A Brazilian judge has blocked JBS SA’s planned sale of a South American unit while the attorney general’s office urged the company’s assets be frozen, in signs of fallout from a corruption probe involving the controlling shareholders of the world’s No. 1 meatpacker.
Federal Judge Ricardo Leite blocked JBS’s US$300 million sale of the unit to rival Minerva SA, citing a corruption scandal ensnaring JBS’s controlling Batista family, court documents seen by Reuters showed on Wednesday.
In a separate decision, the attorney general’s office urged state auditors to freeze assets of JBS and the Batistas, who own 42 per cent of JBS. The move guarantees that funds reimbursing state lender BNDES for faulty dealings with JBS will be preserved, the attorney general’s office said in a statement.
Common shares in JBS surged 4.3 per cent, while those of Minerva reversed early gains on the judge’s decision. Minerva’s stock shed 2.7 per cent to 11.52 reais as of 4:20 p.m. local time.
Leite, the judge, sits on the court that will review a leniency deal the Batistas reached with prosecutors, and his decision highlights the legal risks for the meatpacker and its founding family.
Last month, Prosecutor-General Rodigo Janot reached a plea agreement with billionaire brothers Wesley and Joesley Batista to avoid prosecution if they turned in 1,893 politicians involved in a bribery scheme.
A separate leniency deal between the Batistas and federal prosecutors was signed on May 31, requiring the family to pay a 10.3 billion reais (C$4.1 billion) fine over 25 years.
The terms of the plea agreement have drawn intense scrutiny after the Batistas alleged that President Michel Temer took part in a bribery scheme, threatening to topple the president and sink his reform agenda.
Leite said in his ruling that the deal to sell JBS beef plants in Argentina, Paraguay and Uruguay could harm the corruption investigation.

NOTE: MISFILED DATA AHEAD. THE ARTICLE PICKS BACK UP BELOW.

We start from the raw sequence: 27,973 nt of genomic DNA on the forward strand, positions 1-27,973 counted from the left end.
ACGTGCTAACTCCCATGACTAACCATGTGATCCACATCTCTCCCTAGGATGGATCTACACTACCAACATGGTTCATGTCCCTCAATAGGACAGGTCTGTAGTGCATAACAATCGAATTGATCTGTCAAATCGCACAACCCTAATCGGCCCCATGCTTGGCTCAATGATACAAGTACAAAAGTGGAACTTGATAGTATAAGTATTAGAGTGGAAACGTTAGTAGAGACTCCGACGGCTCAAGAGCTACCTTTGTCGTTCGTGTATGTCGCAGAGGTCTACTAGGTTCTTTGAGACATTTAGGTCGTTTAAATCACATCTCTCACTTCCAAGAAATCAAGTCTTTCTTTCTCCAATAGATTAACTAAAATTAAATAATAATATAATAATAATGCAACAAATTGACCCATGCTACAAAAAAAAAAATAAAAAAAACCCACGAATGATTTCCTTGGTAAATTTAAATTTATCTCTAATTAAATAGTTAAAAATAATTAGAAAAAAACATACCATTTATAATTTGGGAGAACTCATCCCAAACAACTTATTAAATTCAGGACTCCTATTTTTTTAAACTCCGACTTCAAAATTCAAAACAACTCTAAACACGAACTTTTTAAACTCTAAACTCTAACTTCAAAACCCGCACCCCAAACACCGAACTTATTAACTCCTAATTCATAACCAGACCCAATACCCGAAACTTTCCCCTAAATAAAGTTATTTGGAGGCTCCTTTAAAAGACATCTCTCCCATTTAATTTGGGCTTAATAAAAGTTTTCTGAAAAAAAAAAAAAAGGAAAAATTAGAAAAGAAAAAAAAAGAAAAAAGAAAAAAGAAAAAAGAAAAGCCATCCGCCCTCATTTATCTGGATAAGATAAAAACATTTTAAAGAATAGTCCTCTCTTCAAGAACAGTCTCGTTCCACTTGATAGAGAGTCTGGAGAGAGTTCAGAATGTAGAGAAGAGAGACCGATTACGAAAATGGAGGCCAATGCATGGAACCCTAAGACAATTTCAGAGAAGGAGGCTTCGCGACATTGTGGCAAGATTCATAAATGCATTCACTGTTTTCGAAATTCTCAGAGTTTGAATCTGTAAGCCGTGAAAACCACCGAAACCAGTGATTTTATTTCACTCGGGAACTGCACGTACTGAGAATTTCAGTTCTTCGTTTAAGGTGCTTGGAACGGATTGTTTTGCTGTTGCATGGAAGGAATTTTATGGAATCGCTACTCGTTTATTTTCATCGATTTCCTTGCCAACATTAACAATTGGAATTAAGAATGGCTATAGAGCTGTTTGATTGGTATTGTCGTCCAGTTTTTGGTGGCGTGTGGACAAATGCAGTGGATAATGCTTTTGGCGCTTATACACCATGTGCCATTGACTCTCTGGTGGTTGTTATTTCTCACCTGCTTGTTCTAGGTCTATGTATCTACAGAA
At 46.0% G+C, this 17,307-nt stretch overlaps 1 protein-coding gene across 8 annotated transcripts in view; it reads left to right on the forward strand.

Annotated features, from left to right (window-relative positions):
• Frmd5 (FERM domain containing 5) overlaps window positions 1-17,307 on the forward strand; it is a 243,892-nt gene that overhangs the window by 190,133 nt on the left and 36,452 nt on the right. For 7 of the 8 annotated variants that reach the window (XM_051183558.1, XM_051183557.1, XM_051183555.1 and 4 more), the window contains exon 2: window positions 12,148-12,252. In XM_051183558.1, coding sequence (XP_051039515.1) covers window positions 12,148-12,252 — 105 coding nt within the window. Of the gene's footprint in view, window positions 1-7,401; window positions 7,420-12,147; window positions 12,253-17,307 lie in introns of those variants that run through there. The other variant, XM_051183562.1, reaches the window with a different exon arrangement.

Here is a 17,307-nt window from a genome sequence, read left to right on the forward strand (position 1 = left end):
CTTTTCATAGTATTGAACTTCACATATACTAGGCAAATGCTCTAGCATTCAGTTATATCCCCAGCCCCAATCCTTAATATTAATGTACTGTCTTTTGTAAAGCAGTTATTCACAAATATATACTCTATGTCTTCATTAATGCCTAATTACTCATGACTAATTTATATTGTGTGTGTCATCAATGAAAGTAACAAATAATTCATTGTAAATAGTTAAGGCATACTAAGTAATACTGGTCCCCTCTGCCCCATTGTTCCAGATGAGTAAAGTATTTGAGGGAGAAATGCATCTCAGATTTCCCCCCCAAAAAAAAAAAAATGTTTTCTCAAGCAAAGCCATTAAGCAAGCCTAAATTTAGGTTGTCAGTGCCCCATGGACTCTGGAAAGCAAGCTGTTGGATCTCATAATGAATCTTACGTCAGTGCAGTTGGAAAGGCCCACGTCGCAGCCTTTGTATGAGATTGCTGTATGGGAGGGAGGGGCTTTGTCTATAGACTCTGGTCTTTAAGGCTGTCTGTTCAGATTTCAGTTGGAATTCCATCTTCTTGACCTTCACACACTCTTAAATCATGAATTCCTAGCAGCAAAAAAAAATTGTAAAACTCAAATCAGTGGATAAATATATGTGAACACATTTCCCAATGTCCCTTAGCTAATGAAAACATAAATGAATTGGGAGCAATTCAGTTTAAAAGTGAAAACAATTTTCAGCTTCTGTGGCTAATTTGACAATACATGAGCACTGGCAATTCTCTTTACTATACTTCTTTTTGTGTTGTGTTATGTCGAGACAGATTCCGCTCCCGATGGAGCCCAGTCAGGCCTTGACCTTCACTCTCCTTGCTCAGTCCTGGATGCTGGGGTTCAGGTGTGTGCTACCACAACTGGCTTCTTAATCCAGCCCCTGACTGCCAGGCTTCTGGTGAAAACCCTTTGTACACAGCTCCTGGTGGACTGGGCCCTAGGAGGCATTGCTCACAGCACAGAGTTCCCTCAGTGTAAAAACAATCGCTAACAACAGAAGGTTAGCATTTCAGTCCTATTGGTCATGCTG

In a separate statement Wednesday on the suspension of the beef plants’ sale to Minerva, JBS said it “will take the necessary legal measures in order to appeal the decision.”
By Lisandra Paraguassu and Cesar Raizer
Cargill will appoint Brian Sikes as its president and chief executive officer on 1 January 2023. The soon-to-be CEO, currently holding the chief operating officer title, has worked at Cargill for 31 years. Dave MacLennan, who has served as Cargill’s CEO since 2013, will assume the role of executive chair of the company’s board of directors.
Comforting colors, feel-good flavors, and unique food and beverage experiences will resonate most with consumers in the new year, according to ADM’s latest Flavor and Color Outlook. ADM anticipates that 2023 will be the year of self-expression, and the company identified four trends that are sure to stand out.
Nestlé’s Nespresso brand will pilot home-compostable coffee capsules on the Nespresso Original system in France and Switzerland from spring 2023 before further launches in several other European countries within a year. The paper-based capsules are touted as a breakthrough in packaging technology after three years of R&D.